The Florida Legislature passed HB 1421 which updates and provides additional provisions to the Marjory Stoneman Douglas High School Public Safety Act originally passed in 2018. The bill went through without a single “no” vote from either legislative chamber.
The bill’s additions clarify expectations for public and charter schools and will institute updated training for school officers.
“The bill strengthens school safety oversight by providing enhanced state-level authority over school safety requirements,” said Florida State Sen. Joe Gruters (R-Sarasota), who sponsored the Senate version of the legislation.
According to the text of the bill, the Marjory Stoneman Douglas High School Public Safety Commission, which also received an extension until 2026, will “monitor implementation of school safety legislation by” a number of additional measures including: “Evaluating the activities of the Office of Safe schools to provide guidance for school districts,” “Reviewing the findings of the Auditor General regarding school district safety policies and procedures,” and “Assessing efforts by local governments to improve communication and coordination among regional emergency communication systems.”
Another provision in the new additional legislation will require the Florida State Board of Education to determine the timing and frequency of emergency drills.
One of the issues that families of the Marjory Stoneman Douglas High School shooting and tragedy faced were the delayed inability for parents to be reunited with their children in the aftermath of the event.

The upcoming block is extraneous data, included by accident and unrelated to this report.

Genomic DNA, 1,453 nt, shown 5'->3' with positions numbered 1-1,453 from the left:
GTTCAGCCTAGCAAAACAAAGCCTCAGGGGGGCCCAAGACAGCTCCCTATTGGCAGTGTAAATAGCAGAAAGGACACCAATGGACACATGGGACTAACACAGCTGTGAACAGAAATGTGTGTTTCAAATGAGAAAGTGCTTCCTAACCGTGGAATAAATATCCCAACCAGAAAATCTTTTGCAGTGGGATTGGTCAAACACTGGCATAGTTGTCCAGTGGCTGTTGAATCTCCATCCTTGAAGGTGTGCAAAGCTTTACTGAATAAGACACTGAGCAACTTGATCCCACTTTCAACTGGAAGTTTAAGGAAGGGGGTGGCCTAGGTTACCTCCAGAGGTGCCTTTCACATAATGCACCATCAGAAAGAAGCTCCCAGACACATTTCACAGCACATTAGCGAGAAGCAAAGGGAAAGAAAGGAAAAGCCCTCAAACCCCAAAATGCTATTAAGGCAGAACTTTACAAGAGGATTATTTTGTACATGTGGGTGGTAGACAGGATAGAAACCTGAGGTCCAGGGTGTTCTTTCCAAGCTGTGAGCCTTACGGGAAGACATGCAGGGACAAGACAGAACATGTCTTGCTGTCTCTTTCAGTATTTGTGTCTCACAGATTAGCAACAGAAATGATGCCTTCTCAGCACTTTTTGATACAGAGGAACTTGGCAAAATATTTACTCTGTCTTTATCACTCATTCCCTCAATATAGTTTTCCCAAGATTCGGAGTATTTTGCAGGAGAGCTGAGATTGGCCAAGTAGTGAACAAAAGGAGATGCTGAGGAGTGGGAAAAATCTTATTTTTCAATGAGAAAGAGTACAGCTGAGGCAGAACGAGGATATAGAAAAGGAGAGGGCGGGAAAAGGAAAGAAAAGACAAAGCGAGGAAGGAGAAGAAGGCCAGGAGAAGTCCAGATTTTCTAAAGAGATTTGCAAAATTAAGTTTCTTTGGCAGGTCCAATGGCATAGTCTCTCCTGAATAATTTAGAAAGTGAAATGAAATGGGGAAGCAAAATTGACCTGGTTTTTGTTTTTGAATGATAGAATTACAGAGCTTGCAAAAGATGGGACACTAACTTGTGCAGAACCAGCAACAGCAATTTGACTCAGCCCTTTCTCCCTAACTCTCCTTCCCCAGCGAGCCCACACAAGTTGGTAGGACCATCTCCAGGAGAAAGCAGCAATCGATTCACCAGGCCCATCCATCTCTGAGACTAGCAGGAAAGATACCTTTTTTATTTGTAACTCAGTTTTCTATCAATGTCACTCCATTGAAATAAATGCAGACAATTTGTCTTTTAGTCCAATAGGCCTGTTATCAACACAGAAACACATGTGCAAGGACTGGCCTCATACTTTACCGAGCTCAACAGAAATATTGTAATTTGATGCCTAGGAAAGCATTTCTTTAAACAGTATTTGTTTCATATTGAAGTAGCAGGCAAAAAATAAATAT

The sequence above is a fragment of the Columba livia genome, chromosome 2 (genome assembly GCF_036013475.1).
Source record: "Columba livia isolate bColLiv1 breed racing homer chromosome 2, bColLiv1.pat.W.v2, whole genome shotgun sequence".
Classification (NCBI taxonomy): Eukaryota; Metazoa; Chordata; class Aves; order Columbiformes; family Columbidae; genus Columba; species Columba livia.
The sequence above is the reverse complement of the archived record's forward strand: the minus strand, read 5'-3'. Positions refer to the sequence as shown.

To mitigate the issue, the legislation also requires the districts and charter schools to develop a plan to reunite families.
“Each district school board and charter school governing board shall adopt, in coordination with local law enforcement agencies and local governments, a family reunification plan to reunite students and employees with their families in the event that a school is closed or unexpectedly evacuated due to a natural or manmade disaster. This reunification plan must be reviewed annually and updated, as applicable.”
The original legislation also took aim at firearm policy by raising the purchasing age for long guns from 18 to 21 and also implementing Red Flag laws in Florida. This amendatory legislation does not address firearms.
The bill has been sent to the desk of Florida Gov. Ron DeSantis (R) and is awaiting signature.
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Grant Holcomb is a reporter at The Florida Capital Star and The Star News Network. Follow Grant on Twitter and direct message tips.
Photo “Joe Gruters” by Joe Gruters. Background Photo “Marjory Stoneman Douglas High School” by Coral Springs Talk. CC BY 2.0.